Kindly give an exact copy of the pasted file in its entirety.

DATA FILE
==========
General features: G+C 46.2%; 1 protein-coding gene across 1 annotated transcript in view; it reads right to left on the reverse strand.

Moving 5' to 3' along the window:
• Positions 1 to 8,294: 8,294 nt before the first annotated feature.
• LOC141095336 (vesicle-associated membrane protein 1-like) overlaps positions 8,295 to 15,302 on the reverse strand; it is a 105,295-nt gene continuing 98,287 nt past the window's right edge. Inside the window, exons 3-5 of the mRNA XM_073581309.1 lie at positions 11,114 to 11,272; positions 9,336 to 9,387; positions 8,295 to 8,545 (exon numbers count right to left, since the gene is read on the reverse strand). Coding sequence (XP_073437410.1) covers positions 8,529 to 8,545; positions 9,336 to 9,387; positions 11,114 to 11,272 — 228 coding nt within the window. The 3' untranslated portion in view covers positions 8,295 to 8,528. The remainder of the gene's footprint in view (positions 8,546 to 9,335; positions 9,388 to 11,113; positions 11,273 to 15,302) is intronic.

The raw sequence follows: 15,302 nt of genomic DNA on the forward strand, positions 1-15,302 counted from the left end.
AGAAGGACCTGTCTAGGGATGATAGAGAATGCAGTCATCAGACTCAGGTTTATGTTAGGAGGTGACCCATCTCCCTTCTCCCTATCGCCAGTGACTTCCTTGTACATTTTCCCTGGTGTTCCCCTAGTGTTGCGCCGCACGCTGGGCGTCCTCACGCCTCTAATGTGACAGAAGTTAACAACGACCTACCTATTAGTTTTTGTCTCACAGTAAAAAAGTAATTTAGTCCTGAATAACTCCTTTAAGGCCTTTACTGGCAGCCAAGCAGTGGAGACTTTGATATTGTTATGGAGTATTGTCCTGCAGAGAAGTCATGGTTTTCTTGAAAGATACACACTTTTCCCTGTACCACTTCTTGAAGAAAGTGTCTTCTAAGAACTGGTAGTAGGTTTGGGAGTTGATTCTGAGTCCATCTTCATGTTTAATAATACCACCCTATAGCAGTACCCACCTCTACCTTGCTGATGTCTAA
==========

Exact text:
General features: G+C 46.2%; 1 protein-coding gene across 1 annotated transcript in view; it reads right to left on the reverse strand.

Moving 5' to 3' along the window:
• Positions 1 to 8,294: 8,294 nt before the first annotated feature.
• LOC141095336 (vesicle-associated membrane protein 1-like) overlaps positions 8,295 to 15,302 on the reverse strand; it is a 105,295-nt gene continuing 98,287 nt past the window's right edge. Inside the window, exons 3-5 of the mRNA XM_073581309.1 lie at positions 11,114 to 11,272; positions 9,336 to 9,387; positions 8,295 to 8,545 (exon numbers count right to left, since the gene is read on the reverse strand). Coding sequence (XP_073437410.1) covers positions 8,529 to 8,545; positions 9,336 to 9,387; positions 11,114 to 11,272 — 228 coding nt within the window. The 3' untranslated portion in view covers positions 8,295 to 8,528. The remainder of the gene's footprint in view (positions 8,546 to 9,335; positions 9,388 to 11,113; positions 11,273 to 15,302) is intronic.

The raw sequence follows: 15,302 nt of genomic DNA on the forward strand, positions 1-15,302 counted from the left end.
AGAAGGACCTGTCTAGGGATGATAGAGAATGCAGTCATCAGACTCAGGTTTATGTTAGGAGGTGACCCATCTCCCTTCTCCCTATCGCCAGTGACTTCCTTGTACATTTTCCCTGGTGTTCCCCTAGTGTTGCGCCGCACGCTGGGCGTCCTCACGCCTCTAATGTGACAGAAGTTAACAACGACCTACCTATTAGTTTTTGTCTCACAGTAAAAAAGTAATTTAGTCCTGAATAACTCCTTTAAGGCCTTTACTGGCAGCCAAGCAGTGGAGACTTTGATATTGTTATGGAGTATTGTCCTGCAGAGAAGTCATGGTTTTCTTGAAAGATACACACTTTTCCCTGTACCACTTCTTGAAGAAAGTGTCTTCTAAGAACTGGTAGTAGGTTTGGGAGTTGATTCTGAGTCCATCTTCATGTTTAATAATACCACCCTATAGCAGTACCCACCTCTACCTTGCTGATGTCTAA